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A retinal vein occlusion is sometimes referred to as an "eye stroke." It’s the blockage of one of the veins returning blood from your retina back to your heart. Your retina converts light and images into nerve signals and sends them to your brain via the optic nerve. Blockages from blood clots or fluid buildup in your retinal veins impairs your retina’s ability to filter light and your ability to see. The severity of vision loss depends on which vein is blocked.
There are two types of retinal veins. There’s one central vein and many smaller branch veins. Likewise, there are two types of retinal vein occlusion. There’s central retinal vein occlusion and branch retinal vein occlusion.
The primary symptom of retinal vein occlusion is a blurring or loss of vision that’s usually sudden in onset and generally in only one eye. If it isn’t treated, the blurring or loss of vision usually gets worse in hours or days. Sometimes, you’ll see dark spots or floaters, which are tiny clumps of cells or material floating in your eye. In severe cases, a blocked vein will build up pressure and cause pain in your eye.
It’s important to see your doctor right away if you have these symptoms because a retinal vein occlusion can lead to other health problems.
Retinal vein occlusions usually occur because your arteries harden and cause a clot, much like a stroke. Blockages are more common in people with narrowed or damaged blood vessels, or those with chronic conditions that cause them. Such diseases include:
This disease is diagnosed with a comprehensive eye exam, including vision and pressure checks, and examining the surfaces and vessels of your eye. Other tests to diagnose retinal vein occlusion include:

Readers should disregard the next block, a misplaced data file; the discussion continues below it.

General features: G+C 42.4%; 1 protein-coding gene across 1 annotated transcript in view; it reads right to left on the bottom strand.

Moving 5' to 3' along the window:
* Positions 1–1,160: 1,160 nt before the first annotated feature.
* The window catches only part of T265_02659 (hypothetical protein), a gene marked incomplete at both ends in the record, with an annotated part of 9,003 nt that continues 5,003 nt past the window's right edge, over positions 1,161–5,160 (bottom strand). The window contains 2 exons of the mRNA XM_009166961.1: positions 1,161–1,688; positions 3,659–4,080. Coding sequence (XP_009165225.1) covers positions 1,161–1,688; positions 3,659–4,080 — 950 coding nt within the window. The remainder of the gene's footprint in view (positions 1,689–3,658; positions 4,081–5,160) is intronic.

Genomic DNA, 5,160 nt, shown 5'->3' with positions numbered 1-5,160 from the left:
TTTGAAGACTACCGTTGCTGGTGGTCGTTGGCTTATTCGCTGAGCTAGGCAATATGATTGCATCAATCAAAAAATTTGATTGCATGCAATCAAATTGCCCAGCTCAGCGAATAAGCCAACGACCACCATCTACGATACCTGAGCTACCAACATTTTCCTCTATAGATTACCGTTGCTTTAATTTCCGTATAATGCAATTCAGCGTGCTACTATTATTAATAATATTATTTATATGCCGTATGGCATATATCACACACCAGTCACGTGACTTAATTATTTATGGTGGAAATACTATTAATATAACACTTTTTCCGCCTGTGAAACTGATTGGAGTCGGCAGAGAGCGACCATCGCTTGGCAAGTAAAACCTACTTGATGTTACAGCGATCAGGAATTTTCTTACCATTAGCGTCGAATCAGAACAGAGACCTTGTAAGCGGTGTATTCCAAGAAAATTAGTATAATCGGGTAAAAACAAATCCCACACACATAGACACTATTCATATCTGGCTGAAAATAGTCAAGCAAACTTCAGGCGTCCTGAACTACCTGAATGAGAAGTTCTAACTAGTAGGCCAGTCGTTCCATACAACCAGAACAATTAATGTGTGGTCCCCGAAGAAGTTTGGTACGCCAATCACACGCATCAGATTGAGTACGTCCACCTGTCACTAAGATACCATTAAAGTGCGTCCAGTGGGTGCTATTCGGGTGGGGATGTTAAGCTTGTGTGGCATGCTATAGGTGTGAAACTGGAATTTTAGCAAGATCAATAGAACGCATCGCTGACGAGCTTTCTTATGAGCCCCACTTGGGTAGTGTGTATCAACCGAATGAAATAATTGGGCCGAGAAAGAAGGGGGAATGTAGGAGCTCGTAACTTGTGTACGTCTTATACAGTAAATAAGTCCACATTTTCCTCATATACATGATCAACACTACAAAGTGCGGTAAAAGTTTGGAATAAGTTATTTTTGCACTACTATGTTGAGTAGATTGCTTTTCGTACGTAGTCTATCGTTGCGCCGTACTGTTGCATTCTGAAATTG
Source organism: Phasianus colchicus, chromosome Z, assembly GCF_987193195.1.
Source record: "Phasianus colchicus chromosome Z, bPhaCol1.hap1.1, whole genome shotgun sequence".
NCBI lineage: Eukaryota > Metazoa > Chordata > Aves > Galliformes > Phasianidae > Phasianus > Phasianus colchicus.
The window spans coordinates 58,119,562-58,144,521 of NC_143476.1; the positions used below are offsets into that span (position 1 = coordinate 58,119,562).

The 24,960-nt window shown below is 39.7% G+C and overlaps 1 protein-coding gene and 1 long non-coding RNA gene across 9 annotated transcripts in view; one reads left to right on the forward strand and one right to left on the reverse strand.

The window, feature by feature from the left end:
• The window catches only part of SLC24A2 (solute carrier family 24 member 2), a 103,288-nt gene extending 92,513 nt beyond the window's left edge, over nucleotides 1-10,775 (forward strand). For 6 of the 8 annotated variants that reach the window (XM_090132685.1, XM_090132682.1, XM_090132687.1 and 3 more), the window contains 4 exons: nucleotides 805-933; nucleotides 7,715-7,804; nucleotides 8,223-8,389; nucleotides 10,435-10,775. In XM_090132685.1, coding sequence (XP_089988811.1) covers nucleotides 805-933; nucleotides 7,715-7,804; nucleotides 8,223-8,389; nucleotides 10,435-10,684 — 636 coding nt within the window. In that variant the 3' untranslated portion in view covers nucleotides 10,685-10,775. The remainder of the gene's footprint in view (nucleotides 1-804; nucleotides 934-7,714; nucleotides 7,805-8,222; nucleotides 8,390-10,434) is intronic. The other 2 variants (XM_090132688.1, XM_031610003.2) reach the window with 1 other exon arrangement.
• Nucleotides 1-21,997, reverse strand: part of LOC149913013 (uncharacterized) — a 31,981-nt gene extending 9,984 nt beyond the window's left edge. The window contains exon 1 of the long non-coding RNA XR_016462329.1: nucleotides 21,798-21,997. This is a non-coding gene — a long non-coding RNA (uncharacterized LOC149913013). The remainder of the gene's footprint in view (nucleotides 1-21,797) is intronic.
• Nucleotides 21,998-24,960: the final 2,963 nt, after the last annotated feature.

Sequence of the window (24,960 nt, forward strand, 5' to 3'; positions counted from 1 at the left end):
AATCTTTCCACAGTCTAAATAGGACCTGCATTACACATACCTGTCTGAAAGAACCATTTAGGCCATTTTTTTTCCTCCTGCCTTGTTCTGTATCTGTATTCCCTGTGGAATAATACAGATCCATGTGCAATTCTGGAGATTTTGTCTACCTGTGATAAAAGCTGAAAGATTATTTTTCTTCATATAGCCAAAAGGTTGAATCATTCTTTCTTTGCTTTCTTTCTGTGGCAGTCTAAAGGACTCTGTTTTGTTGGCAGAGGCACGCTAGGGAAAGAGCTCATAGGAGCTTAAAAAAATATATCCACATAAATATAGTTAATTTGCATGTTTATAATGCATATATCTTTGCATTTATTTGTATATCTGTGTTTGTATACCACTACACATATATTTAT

Your doctor may also perform blood tests for diabetes, high cholesterol, and blood clotting disorders.
Blockages in your retinal veins can’t be removed. Treatment focuses on issues arising from the occlusion, such as:
This clinical trial shows that a combination of ranibizumab and aflibercept is effective in restoring vision in patients with macular edema due to a retinal vein occlusion.
The outlook for people with this condition depends on its severity. Many people will recover and regain most of their vision, however for some, vision may not return.
Those with other eye conditions or complications are less likely to recover fully. Work with your eye doctor to keep your eyes healthy. Regular checkups can help prevent further problems.
The condition will sometimes go away on its own and you can regain vision.
Because this disease occurs in veins, you can reduce your risk of it by protecting your blood vessels and maintaining healthy vascular tissue. Healthy lifestyle and dietary changes include:
Getting regular eye exams will help your doctor detect and diagnose any eye diseases early on.
Written by: Amber Erickson Gabbey
Medically reviewed on: Mar 21, 2016: Steve Kim, MD
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